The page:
James Havard (born 1937) is an American painter and sculptor. He was a pioneer of abstract illusionism in the 1970s. In the 1980s he changed his style into a form of abstract expressionism influenced by Native American and tribal cultures as well as outsider art. Drawing inspiration from outsider and tribal art, Havard stands within a tradition that includes such notable artists as Paul Gauguin, Cy Twombly, Jean Dubuffet, Jean-Michel Basquiat, and Joseph Beuys.
Early SoHo gallerist Louis K. Meisel used the term "abstract illusionism" to describe a circle of abstract painters with a shared aesthetic of expressive, hard-edge forms and trompe l'oeil effects. Along with Havard, the multidisciplinary artist Frank Stella is a prominent member of the movement. View his work.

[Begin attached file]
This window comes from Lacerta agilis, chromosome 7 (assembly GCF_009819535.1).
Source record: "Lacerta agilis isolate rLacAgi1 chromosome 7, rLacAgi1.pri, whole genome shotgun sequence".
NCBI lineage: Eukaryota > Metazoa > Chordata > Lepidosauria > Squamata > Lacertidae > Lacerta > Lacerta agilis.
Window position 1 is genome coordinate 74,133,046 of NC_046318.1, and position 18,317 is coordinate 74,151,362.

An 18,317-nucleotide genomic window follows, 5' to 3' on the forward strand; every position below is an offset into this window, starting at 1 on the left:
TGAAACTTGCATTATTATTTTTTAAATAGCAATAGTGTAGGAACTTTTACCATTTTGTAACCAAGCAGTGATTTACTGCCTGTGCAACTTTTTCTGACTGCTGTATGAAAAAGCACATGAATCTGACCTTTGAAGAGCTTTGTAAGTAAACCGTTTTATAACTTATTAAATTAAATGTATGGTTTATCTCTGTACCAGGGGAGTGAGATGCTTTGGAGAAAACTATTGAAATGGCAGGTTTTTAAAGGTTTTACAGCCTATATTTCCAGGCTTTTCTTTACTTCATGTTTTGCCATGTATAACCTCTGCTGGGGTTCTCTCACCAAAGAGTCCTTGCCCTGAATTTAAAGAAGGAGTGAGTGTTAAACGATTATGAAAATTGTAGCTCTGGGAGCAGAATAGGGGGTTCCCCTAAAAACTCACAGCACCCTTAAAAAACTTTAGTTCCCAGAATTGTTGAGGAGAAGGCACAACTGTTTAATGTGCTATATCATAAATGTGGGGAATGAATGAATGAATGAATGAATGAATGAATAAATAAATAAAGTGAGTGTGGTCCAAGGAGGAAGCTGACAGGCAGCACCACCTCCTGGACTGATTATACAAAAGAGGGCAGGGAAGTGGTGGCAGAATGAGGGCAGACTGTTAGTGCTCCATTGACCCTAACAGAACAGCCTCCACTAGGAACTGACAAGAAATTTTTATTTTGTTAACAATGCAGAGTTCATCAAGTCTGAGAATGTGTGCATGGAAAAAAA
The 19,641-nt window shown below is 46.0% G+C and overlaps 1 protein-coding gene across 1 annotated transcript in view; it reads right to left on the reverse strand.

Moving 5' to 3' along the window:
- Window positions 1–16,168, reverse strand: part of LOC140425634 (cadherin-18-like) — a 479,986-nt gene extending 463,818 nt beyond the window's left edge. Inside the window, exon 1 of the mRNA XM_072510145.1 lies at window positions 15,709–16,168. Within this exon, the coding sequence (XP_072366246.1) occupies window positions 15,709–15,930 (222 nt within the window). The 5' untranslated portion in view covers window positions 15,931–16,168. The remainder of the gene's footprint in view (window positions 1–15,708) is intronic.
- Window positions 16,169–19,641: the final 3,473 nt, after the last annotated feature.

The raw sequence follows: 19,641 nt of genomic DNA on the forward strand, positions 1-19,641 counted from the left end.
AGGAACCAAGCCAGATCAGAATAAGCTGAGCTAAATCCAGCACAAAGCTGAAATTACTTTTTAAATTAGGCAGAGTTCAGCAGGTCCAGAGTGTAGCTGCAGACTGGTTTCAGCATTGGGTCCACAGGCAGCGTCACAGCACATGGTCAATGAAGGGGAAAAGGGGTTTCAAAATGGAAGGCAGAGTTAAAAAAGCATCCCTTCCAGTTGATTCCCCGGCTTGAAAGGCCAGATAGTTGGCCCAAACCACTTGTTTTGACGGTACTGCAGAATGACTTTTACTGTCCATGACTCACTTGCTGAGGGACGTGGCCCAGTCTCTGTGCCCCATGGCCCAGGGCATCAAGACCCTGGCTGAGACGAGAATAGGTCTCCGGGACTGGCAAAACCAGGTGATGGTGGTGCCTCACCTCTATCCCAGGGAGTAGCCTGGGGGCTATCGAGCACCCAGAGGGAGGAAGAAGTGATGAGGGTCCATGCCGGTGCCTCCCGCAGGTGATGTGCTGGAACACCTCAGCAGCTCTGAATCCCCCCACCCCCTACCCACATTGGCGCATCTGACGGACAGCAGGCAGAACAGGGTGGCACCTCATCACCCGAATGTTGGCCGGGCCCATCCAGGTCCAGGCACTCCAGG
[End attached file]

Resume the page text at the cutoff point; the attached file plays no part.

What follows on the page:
- Havard's recent work is inspired by tribal art. In the collection of our sister gallery, form & concept, check out Armond Lara and Susan Aaron-Taylor for more artwork influenced by tribal and shamanic aesthetics.